Abstract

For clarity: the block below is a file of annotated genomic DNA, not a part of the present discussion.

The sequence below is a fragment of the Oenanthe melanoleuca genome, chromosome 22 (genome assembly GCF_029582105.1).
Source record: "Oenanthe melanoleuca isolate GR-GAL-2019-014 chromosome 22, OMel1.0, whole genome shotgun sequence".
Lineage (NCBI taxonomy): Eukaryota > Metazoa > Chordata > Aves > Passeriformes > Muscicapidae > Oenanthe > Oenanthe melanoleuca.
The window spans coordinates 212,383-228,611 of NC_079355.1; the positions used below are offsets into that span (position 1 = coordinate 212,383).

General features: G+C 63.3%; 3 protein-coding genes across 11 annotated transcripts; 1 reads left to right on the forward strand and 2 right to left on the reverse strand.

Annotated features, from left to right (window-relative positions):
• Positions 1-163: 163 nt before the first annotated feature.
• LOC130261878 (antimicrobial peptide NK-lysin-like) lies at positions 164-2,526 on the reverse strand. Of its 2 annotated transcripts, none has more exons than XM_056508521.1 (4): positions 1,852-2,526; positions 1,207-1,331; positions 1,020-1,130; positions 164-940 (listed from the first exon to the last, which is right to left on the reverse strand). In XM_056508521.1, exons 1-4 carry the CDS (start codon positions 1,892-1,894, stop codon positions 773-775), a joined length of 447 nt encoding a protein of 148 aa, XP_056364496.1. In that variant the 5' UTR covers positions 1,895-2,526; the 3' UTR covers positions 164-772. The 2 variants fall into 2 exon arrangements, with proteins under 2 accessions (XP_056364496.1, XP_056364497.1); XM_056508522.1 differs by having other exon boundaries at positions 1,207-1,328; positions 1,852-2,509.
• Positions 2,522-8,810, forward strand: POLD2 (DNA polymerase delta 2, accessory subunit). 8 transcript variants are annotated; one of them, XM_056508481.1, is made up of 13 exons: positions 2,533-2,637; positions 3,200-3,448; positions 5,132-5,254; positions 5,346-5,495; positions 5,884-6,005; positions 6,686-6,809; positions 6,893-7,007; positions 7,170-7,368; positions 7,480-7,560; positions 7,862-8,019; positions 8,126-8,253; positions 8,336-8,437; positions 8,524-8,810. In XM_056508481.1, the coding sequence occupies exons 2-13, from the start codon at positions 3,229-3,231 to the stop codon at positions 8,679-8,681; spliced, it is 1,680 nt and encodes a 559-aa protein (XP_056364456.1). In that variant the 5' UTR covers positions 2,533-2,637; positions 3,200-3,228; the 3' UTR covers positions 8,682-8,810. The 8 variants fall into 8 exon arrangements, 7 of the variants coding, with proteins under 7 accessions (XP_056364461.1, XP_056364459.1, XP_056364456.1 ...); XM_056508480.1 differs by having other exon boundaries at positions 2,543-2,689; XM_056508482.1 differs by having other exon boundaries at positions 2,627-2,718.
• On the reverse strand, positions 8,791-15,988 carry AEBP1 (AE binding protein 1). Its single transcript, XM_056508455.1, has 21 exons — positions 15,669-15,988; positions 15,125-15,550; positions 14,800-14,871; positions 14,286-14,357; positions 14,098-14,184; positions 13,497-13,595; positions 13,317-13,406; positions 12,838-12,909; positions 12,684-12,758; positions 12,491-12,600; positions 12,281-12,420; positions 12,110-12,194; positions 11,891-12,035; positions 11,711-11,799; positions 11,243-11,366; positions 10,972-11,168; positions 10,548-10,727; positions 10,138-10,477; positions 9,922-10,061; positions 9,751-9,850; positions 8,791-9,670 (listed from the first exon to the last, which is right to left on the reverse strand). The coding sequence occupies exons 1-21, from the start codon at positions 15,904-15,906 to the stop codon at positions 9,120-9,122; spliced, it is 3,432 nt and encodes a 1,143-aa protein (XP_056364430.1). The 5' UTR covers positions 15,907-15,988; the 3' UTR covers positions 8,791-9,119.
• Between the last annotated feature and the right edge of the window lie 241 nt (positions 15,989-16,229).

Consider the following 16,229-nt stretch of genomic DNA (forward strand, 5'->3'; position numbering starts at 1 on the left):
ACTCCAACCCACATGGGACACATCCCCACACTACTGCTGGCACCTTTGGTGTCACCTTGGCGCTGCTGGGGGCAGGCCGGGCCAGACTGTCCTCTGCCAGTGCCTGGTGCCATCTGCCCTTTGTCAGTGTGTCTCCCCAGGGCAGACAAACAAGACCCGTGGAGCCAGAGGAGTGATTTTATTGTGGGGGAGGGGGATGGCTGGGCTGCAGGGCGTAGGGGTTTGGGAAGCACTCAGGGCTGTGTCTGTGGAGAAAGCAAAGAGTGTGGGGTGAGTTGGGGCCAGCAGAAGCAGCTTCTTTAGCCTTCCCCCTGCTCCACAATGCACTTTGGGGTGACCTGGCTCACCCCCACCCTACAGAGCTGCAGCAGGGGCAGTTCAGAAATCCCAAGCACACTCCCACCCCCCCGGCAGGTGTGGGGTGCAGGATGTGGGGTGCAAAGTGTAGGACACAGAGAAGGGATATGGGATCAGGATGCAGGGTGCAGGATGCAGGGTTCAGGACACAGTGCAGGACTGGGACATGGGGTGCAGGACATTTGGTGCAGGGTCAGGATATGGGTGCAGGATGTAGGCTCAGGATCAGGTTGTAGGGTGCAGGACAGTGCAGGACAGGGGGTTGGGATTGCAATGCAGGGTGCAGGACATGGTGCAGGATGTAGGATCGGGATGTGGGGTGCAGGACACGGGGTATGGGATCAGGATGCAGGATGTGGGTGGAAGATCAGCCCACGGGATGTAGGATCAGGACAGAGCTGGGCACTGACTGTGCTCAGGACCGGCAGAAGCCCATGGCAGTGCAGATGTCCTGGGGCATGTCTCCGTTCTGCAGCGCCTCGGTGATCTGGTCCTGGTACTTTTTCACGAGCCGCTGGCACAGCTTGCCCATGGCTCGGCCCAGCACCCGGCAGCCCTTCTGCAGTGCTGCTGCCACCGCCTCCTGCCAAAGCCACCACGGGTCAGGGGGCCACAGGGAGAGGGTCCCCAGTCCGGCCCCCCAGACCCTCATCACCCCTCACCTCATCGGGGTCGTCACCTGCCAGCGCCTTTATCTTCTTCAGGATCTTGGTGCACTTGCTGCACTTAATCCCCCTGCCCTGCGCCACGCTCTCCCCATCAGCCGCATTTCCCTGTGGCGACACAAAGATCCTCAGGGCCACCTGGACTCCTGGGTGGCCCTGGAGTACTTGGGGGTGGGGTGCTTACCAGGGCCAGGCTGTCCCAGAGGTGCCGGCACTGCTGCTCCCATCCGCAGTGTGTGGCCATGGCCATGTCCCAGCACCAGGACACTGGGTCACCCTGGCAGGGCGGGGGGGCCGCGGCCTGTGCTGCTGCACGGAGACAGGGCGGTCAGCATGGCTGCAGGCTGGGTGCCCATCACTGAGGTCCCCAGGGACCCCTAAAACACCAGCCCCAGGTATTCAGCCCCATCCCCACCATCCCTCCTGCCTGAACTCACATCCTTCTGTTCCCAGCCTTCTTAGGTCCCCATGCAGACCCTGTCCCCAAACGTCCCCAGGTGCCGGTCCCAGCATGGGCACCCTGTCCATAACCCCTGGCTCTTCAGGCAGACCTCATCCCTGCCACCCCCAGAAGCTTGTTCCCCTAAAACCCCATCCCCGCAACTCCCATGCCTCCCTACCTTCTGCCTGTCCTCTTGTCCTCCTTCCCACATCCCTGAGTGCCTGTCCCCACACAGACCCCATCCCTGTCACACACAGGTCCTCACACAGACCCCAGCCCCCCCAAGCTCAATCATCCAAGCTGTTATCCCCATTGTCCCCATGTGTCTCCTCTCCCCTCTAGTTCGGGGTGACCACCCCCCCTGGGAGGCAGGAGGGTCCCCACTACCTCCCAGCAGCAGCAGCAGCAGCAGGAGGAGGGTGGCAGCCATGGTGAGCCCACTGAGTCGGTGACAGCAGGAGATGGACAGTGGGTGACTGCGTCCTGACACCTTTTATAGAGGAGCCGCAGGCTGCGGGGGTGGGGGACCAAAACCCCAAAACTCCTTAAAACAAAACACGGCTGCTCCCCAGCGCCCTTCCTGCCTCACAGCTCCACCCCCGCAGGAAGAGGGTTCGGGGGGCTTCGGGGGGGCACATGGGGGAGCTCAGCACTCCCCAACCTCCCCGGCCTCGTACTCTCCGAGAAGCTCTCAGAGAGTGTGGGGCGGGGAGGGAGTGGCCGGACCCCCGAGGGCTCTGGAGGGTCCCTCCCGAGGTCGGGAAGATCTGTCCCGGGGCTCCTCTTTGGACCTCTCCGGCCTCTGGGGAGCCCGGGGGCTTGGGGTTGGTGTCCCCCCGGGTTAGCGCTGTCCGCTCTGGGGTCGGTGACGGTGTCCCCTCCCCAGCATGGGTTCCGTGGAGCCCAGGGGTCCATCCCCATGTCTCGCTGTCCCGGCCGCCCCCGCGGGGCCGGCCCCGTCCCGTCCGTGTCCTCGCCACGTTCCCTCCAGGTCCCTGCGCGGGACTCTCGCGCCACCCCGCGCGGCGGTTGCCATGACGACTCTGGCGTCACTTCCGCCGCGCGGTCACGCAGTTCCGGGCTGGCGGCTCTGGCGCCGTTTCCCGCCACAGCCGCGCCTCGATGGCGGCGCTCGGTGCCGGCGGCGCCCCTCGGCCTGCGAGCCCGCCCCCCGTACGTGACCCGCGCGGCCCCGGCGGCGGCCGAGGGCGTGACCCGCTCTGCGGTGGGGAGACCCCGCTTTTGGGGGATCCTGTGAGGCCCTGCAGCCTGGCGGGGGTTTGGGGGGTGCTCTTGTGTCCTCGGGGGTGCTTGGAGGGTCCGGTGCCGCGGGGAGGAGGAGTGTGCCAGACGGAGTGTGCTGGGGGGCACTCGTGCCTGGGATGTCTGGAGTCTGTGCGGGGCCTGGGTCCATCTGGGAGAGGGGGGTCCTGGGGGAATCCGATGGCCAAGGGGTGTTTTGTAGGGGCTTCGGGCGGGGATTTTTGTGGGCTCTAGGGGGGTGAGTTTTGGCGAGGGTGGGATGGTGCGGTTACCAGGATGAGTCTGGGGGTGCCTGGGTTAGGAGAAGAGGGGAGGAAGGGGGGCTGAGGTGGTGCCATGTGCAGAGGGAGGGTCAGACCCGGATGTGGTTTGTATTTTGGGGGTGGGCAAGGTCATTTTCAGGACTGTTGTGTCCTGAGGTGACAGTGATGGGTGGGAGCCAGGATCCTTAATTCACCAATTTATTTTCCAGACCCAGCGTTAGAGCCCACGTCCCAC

The Middle Triassic Doig Formation of the Wembley area, in west-central Alberta, contains several north–south oriented, elongate, narrow, thick sandstone bodies encased in a predominantly shale succession. Downdip from the thick sandstone body and the enclosing shale-rich beds at Wembley is a succession of sandy siltstones (informally named the sandy siltstone unit). Published interpretations of these coarse clastic units include incised valley-fill, or the fill of contemporaneous growth-fault grabens for the elongate sandstone bodies, and healing-phase deposits (i.e. transgressive beds) for the sandy siltstone unit. A re-examination of the stratigraphic setting and contained facies suggests that the incised valley-fill model seems unlikely, based on the predominance of offshore and lower shoreface beds within the entire length of the elongate bodies, with little evidence for tidal influence or facies normally associated with such settings. Stratigraphic correlations indicate that the elongate bodies formed after deposition of the enclosing shale succession, hence contemporaneous growth faulting is unlikely. However, a slump event, followed by sediment fill is a possible alternative explanation. Correlations also indicate that the downdip sandy siltstone unit is a continuation of progradation that formed the younger shale-rich beds, located landward of the sandy siltstone unit, and are not transgressive deposits. The sandy character of these beds is interpreted to result from deposition during sea-level fall and lowstand, when a regressive surface of erosion formed on the shelf platform. Only the uppermost beds of the sandy siltstone unit can be considered transgressive.

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